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Poor weather forecast delays Japanese cargo mission
BY STEPHEN CLARK
SPACEFLIGHT NOW

Posted: January 19, 2011


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SANTA MARIA, Calif. -- The launch of a Japanese cargo freighter for the International Space Station has been delayed to at least Saturday because of thick clouds predicted over the country's island launch site this week.

 
The HTV and payload shroud were attacked to the H-2B launcher earlier this month. Credit: JAXA
 
Originally scheduled for Thursday, liftoff of Japan's second H-2 Transfer Vehicle is now expected no earlier than 0537 GMT (12:37 a.m. EST) Saturday. The instantaneous launch opportunity is at 2:37 p.m. Japanese time.

Nicknamed Kounotori 2, which means white stork, the spacecraft will blast off on an H-2B rocket from Launch Pad No. 2 at the Tanegashima Space Center, a spaceport off the southern coast of Japan.

Forecasters say thick clouds will envelop the Tanegashima Space Center Wednesday, increasing the threat of lightning striking the rocket after liftoff. The clouds are expected to clear later this week.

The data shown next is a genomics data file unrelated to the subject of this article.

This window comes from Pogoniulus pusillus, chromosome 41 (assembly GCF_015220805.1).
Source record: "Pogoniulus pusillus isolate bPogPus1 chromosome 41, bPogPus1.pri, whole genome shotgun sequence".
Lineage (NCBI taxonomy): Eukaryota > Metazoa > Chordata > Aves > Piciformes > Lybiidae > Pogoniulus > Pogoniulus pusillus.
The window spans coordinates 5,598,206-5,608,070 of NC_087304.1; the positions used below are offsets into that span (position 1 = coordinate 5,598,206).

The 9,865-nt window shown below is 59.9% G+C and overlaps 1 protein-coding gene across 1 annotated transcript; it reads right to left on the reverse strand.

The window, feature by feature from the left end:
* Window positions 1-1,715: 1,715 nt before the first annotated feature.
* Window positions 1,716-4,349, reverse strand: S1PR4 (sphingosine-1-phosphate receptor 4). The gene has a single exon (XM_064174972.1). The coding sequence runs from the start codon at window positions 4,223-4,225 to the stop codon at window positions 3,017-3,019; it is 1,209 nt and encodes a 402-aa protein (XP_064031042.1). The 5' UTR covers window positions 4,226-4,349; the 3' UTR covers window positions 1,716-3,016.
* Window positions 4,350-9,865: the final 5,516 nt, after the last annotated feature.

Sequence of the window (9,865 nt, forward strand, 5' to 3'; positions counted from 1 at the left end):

The 35,000-pound craft will reach the space station Jan. 27, approaching from below as astronauts extend the lab's robot arm to grapple the free-flying freighter. The crew will berth the HTV to the stationís Harmony module for a stay of up to two months.

Stretching 33 feet long and 14 feet wide, the HTV is loaded with 8,498 pounds of scientific gear, crew provisions, spare parts and computers.

That's more than the cargo load aboard the first HTV mission, which launched in September 2009 and spent 43 days attached to the space station. The first HTV carried extra propellant and batteries for one-time flight demonstrations, but the next spacecraft won't do those maneuvers, freeing room for more supplies.

The H-2B rocket will roll from Tanegashima's Vehicle Assembly Building to the launch pad about a half-day before blastoff. After making electrical, communications and propellant connections, the launch team will begin filling the 186-foot-tall rocket with cryogenic liquid hydrogen and liquid oxygen.

Enclosed within the rocket's payload fairing, the HTV was moved Jan. 7 from a processing facility to the VAB. Workers attached the spacecraft to the launcher the next day.